Turks were seen streaming towards them (the machine guns) up the gully between the spur and Battleship hill. Captain Wallingford, a champion marksman with several Bisley trophies to his name, grabbed a few rifles off nearby soldiers and had a turkey shoot! " It was now that I had the finest shooting with the rifle that I ever shall get. 200 yards for 20 minutes with 3 rifles. Turks running like rabbits. They could not pass over the skyline because it weas a steady slope of about 20 yards to it without any cover, so they simply bunched. This gave the machine guns an opportunity of which they immediately took advantage. Poor beggars, they suffered cruelly"

Slowly the Auckland and Wellington regiments gathered behind the Apex. The Otagos were there in small numbers, the rest scattered along Rhododendron Spur in pockets. The Canterburys were already positioned further along the spur. All the men kept loe because of the intense Turkish machine gun fire from Battleship Hill and from the heights north of Chunuk Bair. The unspoken order was to dig, but the men were tired and the digging difficult. Many of the picks and shovels had been discarded in the deres during the night. The log and strenuous journey up the deres and the long night without rest or sleep had told on the troops, who were already in low physical condition prior to the offensive..

Shortly after, about 6am on 7 August, one British officer and a section of the 10th Gurkhas arrived at the Apex from the NE.

General Godley wired at 9.30 am "attack at once". Brig -Gen Johnson planned for a charge from behind the Apex to the summit, a distance of about 500 yards.

The Aucklanders were drawn up with the 6th Haurakis in front. The section of the 10th Gurkhas that was present decided to help the Aucklanders.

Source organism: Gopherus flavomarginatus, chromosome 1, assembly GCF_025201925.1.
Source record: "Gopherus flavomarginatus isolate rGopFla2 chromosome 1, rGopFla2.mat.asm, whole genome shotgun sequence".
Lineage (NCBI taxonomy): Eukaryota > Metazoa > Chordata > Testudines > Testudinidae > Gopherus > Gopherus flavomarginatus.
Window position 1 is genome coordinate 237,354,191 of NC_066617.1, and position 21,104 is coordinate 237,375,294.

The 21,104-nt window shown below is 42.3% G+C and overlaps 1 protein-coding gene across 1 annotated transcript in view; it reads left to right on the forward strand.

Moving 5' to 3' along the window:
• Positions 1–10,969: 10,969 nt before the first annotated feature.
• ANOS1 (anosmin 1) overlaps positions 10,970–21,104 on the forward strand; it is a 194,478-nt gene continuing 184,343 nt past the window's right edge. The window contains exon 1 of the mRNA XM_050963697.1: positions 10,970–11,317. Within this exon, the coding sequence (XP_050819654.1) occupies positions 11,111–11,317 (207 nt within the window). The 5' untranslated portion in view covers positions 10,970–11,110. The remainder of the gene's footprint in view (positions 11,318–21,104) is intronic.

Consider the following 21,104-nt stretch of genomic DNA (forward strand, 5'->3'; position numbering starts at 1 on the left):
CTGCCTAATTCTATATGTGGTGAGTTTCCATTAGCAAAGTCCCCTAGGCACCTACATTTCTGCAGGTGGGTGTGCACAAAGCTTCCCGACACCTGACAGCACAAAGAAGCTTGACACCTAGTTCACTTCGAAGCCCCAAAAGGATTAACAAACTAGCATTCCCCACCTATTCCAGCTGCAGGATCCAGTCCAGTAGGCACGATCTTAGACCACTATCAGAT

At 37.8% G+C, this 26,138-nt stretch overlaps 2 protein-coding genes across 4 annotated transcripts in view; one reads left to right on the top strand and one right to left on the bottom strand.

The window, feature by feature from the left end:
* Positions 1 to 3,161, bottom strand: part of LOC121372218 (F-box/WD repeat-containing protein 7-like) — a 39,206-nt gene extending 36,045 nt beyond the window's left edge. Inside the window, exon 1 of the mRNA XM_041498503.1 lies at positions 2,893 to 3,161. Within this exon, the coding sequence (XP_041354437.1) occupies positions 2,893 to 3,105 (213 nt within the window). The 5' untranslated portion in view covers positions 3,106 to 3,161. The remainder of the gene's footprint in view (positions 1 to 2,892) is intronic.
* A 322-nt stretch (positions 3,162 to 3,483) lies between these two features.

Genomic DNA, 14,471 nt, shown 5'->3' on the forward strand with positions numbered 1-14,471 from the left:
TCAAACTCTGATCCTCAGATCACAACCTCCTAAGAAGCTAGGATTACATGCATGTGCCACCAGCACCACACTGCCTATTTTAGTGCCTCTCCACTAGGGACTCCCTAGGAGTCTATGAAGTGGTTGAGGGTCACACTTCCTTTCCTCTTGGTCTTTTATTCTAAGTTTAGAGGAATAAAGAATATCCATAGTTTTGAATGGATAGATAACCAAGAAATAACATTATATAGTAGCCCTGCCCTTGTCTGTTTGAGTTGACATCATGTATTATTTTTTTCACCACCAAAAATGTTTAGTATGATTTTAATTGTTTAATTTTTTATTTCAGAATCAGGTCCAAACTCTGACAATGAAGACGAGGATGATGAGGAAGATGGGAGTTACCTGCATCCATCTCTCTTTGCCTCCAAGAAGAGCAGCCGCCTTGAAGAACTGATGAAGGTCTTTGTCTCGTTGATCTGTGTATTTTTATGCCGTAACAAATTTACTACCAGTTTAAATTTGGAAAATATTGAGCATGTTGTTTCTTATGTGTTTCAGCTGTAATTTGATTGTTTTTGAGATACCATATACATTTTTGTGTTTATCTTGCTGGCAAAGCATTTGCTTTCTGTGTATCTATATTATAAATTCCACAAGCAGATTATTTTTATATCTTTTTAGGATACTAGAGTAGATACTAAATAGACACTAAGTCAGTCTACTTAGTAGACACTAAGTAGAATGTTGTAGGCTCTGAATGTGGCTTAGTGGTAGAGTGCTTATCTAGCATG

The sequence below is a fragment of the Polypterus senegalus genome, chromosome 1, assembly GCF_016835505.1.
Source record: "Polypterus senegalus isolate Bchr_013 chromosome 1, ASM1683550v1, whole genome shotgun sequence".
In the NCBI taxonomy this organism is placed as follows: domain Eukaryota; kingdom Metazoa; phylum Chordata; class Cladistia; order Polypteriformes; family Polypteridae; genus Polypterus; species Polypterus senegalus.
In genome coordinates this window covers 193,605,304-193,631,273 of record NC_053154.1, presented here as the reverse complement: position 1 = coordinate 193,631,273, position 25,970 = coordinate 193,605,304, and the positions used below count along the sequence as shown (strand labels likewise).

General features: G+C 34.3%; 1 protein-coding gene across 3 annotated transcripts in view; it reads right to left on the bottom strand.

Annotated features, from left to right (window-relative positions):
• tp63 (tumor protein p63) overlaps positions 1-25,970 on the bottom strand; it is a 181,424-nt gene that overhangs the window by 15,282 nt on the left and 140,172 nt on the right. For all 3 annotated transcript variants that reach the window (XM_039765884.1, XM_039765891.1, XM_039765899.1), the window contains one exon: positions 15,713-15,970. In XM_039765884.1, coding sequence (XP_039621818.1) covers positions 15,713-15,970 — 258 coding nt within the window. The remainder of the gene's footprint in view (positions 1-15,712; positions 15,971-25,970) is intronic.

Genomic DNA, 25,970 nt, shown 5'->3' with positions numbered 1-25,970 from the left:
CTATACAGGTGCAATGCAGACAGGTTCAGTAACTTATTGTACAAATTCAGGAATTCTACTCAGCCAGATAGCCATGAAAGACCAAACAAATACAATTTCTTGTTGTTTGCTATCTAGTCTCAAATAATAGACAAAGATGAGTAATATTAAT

At 11am the moment came. There was a slight hesitation, many of the men in this attack had survived the Daisy Patch and knew the grisly work of machine guns, but when Major Grant rushed to the front and called "come on" the men quickly responded.

They covered the 20 yards of dead ground before they were caught in a hail of bullets. They quickly learned there were machine guns positioned on Chunuk Bair, but there could be no stopping until they got to the Pinnacle, a distance of well over 100 yards. The Pinnacle was a slight promontory on Rhododendron Ridge, similar to the Apex, but still over 300 yards short of the summit on Chunuk Bair. Dozens of men fell, killed and wounded. The Gurkhas' rush drifted to the left of the Aucklanders and ended downhill in Aghyl Dere.

The luckiest Aucklanders reached an unused Turkish trench at the Pinnacle. Only 26 Haurakis reached the trench. Att4empting a rescue during the day was suicide, as the turkish snipers fired at any movement, so the wounded had to lie in the open all day and into the night before rescue came.

Despite the failure of the Auckland attack Brig- Gen Johnson still had not abandoned his attempt to take the summit. He ordered the Canterburys to get ready. All (that could be) managed to assemble were 4 officers and 50 men. The Canterburys pushed forward from the Apex, ... keeping low to the ground. But they were soon spotted and received shrapnel and machine gun fire.

But Johnson wanted yet another attempt. This time it was to be the Canterburys together with the Wellingtons. However, before the attackers could be assembled Johnson received orders fron Gen Godley by telephone that no further advance was to be attempted until the following morning.

Bloody Gallipoli; Richard Stowers

Walter Clarke, buried at No 2 Outpost Cemetery. Died 7 August 1915


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chunuk bair taken from little table top.

rhododendrom ridge taken from battleship hill